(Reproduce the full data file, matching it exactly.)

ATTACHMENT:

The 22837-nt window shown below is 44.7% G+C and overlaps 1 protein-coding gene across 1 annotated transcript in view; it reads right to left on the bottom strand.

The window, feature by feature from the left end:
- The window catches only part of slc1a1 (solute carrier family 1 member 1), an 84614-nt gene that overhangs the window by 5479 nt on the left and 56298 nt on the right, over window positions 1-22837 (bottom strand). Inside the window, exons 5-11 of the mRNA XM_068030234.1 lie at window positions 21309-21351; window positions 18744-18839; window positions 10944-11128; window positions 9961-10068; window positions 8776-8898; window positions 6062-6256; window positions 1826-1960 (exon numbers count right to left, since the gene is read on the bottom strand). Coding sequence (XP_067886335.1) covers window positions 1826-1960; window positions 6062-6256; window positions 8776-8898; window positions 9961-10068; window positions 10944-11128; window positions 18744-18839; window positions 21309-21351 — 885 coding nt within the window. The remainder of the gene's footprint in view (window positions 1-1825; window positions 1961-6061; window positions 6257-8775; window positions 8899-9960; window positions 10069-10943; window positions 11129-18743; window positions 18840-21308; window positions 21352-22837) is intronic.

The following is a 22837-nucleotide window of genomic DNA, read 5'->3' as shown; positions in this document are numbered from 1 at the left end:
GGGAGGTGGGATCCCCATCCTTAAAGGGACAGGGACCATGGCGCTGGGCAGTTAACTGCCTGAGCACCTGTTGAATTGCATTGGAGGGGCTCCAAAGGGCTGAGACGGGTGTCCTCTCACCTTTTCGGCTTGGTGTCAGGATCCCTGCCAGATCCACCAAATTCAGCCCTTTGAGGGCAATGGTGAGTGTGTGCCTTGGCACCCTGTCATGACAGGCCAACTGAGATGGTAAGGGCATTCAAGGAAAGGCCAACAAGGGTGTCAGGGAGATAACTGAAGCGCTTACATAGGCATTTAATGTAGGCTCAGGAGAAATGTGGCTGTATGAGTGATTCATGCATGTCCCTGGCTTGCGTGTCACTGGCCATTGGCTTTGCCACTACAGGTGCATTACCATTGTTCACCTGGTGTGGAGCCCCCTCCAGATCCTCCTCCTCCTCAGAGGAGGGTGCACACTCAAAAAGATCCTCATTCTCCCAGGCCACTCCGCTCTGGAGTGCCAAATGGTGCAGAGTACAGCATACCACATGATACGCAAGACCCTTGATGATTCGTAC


The 22837-nt window shown below is 44.7% G+C and overlaps 1 protein-coding gene across 1 annotated transcript in view; it reads right to left on the bottom strand.

The window, feature by feature from the left end:
- The window catches only part of slc1a1 (solute carrier family 1 member 1), an 84614-nt gene that overhangs the window by 5479 nt on the left and 56298 nt on the right, over window positions 1-22837 (bottom strand). Inside the window, exons 5-11 of the mRNA XM_068030234.1 lie at window positions 21309-21351; window positions 18744-18839; window positions 10944-11128; window positions 9961-10068; window positions 8776-8898; window positions 6062-6256; window positions 1826-1960 (exon numbers count right to left, since the gene is read on the bottom strand). Coding sequence (XP_067886335.1) covers window positions 1826-1960; window positions 6062-6256; window positions 8776-8898; window positions 9961-10068; window positions 10944-11128; window positions 18744-18839; window positions 21309-21351 — 885 coding nt within the window. The remainder of the gene's footprint in view (window positions 1-1825; window positions 1961-6061; window positions 6257-8775; window positions 8899-9960; window positions 10069-10943; window positions 11129-18743; window positions 18840-21308; window positions 21352-22837) is intronic.

The following is a 22837-nucleotide window of genomic DNA, read 5'->3' as shown; positions in this document are numbered from 1 at the left end:
GGGAGGTGGGATCCCCATCCTTAAAGGGACAGGGACCATGGCGCTGGGCAGTTAACTGCCTGAGCACCTGTTGAATTGCATTGGAGGGGCTCCAAAGGGCTGAGACGGGTGTCCTCTCACCTTTTCGGCTTGGTGTCAGGATCCCTGCCAGATCCACCAAATTCAGCCCTTTGAGGGCAATGGTGAGTGTGTGCCTTGGCACCCTGTCATGACAGGCCAACTGAGATGGTAAGGGCATTCAAGGAAAGGCCAACAAGGGTGTCAGGGAGATAACTGAAGCGCTTACATAGGCATTTAATGTAGGCTCAGGAGAAATGTGGCTGTATGAGTGATTCATGCATGTCCCTGGCTTGCGTGTCACTGGCCATTGGCTTTGCCACTACAGGTGCATTACCATTGTTCACCTGGTGTGGAGCCCCCTCCAGATCCTCCTCCTCCTCAGAGGAGGGTGCACACTCAAAAAGATCCTCATTCTCCCAGGCCACTCCGCTCTGGAGTGCCAAATGGTGCAGAGTACAGCATACCACATGATACGCAAGACCCTTGATGATTCGTAC